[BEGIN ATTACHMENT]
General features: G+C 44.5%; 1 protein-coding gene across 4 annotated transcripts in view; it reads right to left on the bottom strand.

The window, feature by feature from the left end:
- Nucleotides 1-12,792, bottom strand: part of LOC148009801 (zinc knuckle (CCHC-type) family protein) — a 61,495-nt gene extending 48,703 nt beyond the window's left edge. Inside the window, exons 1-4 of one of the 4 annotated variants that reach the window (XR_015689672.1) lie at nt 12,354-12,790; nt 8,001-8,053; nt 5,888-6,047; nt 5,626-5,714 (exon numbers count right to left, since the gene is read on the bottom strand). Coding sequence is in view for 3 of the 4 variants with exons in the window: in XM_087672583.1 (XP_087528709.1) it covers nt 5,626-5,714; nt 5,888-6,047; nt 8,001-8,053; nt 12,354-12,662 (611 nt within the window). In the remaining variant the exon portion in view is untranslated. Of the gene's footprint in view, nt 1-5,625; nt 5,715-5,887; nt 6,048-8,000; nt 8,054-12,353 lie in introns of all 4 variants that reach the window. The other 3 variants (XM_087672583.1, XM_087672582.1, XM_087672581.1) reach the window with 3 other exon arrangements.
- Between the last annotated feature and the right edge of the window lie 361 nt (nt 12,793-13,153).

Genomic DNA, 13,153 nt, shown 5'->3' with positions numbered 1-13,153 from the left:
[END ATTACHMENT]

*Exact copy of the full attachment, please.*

General features: G+C 44.5%; 1 protein-coding gene across 4 annotated transcripts in view; it reads right to left on the bottom strand.

The window, feature by feature from the left end:
- Nucleotides 1-12,792, bottom strand: part of LOC148009801 (zinc knuckle (CCHC-type) family protein) — a 61,495-nt gene extending 48,703 nt beyond the window's left edge. Inside the window, exons 1-4 of one of the 4 annotated variants that reach the window (XR_015689672.1) lie at nt 12,354-12,790; nt 8,001-8,053; nt 5,888-6,047; nt 5,626-5,714 (exon numbers count right to left, since the gene is read on the bottom strand). Coding sequence is in view for 3 of the 4 variants with exons in the window: in XM_087672583.1 (XP_087528709.1) it covers nt 5,626-5,714; nt 5,888-6,047; nt 8,001-8,053; nt 12,354-12,662 (611 nt within the window). In the remaining variant the exon portion in view is untranslated. Of the gene's footprint in view, nt 1-5,625; nt 5,715-5,887; nt 6,048-8,000; nt 8,054-12,353 lie in introns of all 4 variants that reach the window. The other 3 variants (XM_087672583.1, XM_087672582.1, XM_087672581.1) reach the window with 3 other exon arrangements.
- Between the last annotated feature and the right edge of the window lie 361 nt (nt 12,793-13,153).

Genomic DNA, 13,153 nt, shown 5'->3' with positions numbered 1-13,153 from the left: